Deducting Commuting Expenses with a Temporary Distant Worksite

A “Temporary Distant Worksite” exception is the cost of going between home and a temporary work location. A work location is considered temporary when it is expected to last for no more than a year.

Deducting Commuting Expenses with a Home Office

The “Home Office” is the second and most common exception when it comes to deducting commuting expenses. The costs of travel between home and a location that is in the same business can be deducted from a taxpayer. In order for these costs to be deducted one of the following tests must be passed.

  1. The principal place of business test requires you to use your home office “exclusively and on a regular basis” as your principal place of business. This entails two smaller tests called the “management or administrative activities” test and the “relative importance” test. The former means that you should use your home office for administrative or management activities of your business. The latter means that your home office should be the most important place where you conduct your business.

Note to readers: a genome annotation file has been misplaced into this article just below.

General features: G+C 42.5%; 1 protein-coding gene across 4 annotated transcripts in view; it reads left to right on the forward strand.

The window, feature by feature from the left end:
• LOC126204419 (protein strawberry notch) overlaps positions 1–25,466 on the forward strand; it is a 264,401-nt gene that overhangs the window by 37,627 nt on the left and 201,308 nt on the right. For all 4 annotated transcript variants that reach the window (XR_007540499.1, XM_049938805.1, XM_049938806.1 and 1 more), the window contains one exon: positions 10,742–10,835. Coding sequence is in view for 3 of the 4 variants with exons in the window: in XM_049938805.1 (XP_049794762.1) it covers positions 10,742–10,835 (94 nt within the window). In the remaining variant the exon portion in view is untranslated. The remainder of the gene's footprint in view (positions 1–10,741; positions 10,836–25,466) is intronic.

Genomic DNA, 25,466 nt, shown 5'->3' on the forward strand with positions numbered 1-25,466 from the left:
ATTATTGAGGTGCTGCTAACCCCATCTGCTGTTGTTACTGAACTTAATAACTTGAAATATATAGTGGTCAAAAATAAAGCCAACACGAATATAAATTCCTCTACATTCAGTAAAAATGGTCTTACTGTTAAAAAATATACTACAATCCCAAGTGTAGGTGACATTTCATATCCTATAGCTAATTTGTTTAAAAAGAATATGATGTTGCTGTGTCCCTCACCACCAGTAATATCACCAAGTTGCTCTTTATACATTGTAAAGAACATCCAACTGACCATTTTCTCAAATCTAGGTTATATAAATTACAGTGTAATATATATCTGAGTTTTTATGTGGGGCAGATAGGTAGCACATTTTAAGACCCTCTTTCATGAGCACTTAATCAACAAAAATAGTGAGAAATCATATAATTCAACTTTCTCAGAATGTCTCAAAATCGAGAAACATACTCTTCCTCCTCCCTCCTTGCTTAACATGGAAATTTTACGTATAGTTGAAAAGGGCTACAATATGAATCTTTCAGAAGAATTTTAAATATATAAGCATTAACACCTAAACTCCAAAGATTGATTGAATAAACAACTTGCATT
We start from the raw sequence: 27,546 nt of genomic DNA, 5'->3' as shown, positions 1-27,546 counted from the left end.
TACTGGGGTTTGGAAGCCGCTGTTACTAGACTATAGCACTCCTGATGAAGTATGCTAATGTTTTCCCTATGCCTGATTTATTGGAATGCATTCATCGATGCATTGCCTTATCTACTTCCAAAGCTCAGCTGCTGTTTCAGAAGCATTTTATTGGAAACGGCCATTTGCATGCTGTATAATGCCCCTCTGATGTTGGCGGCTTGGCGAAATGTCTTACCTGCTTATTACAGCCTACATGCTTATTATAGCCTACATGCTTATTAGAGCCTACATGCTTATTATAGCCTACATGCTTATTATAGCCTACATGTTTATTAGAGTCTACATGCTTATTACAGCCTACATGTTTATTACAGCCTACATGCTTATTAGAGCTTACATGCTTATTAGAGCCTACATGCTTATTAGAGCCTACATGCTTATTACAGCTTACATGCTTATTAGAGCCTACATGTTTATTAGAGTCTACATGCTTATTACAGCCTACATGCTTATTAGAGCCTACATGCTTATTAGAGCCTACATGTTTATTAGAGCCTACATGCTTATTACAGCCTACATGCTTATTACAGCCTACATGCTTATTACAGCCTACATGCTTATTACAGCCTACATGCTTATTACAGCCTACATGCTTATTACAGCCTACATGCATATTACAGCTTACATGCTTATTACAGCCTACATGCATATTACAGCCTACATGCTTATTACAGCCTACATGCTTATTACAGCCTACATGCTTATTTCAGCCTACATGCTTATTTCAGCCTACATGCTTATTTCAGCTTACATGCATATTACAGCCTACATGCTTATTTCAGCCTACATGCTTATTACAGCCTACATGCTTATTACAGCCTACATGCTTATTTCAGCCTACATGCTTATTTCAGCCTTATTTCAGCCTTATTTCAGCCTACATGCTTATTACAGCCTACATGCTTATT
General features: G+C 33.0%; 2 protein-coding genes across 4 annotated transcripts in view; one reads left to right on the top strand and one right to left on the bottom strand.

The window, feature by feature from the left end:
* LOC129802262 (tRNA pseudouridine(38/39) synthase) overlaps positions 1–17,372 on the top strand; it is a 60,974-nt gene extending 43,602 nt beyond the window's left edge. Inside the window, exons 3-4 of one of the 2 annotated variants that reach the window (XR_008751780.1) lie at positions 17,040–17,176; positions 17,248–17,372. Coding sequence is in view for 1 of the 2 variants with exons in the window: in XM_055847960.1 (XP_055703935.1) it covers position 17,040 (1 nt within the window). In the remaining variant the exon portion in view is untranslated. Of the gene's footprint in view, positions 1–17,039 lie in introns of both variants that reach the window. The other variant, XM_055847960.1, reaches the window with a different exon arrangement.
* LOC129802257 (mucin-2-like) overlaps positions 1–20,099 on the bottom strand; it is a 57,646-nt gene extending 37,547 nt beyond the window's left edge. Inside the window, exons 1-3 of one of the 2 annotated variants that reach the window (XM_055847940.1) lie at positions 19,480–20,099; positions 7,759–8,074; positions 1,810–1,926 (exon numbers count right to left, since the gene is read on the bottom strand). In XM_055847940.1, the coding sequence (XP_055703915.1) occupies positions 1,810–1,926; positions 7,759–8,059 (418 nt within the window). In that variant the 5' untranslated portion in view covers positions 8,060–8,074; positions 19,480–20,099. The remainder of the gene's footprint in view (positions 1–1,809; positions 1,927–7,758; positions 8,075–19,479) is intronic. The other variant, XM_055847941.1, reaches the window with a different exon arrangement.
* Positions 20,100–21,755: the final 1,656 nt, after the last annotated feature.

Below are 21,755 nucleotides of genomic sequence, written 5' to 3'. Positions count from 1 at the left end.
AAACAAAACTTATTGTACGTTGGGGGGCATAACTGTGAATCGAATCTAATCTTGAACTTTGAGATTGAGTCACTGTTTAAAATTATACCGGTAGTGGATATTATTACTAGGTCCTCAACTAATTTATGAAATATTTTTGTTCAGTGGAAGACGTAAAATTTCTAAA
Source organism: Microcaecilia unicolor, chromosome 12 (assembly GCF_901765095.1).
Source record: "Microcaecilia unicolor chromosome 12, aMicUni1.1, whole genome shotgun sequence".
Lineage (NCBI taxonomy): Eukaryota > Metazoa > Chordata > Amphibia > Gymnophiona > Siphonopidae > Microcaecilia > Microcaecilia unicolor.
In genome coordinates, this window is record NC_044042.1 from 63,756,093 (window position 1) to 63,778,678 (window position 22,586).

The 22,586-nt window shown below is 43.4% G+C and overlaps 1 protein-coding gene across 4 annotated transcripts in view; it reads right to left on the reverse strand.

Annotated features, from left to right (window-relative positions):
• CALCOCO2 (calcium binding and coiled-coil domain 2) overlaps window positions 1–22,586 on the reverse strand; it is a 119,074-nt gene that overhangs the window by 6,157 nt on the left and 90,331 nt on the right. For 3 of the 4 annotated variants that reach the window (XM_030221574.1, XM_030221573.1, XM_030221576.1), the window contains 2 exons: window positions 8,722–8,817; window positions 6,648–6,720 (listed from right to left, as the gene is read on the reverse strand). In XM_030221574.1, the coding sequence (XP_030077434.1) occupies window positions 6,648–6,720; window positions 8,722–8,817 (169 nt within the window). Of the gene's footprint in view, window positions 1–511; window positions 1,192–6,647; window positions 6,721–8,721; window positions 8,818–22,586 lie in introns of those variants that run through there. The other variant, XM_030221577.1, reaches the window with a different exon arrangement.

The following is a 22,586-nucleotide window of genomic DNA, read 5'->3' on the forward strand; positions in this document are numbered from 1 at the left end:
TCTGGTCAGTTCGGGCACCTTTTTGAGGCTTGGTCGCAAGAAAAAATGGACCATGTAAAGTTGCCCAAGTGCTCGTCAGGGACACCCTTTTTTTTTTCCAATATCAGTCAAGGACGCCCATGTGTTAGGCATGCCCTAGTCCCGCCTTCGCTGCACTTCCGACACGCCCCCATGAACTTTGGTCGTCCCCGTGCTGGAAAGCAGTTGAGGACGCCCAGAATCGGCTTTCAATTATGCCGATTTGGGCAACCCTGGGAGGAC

2. It is used on a regular basis to meet with clients, patients, or customers.
  3. You are entitled to home office deductions if your office is in a structure that is separate from your house, like an off-site garage.

 

Tax-Filing Procrastinators

Tips for Tax-Filing Procrastinators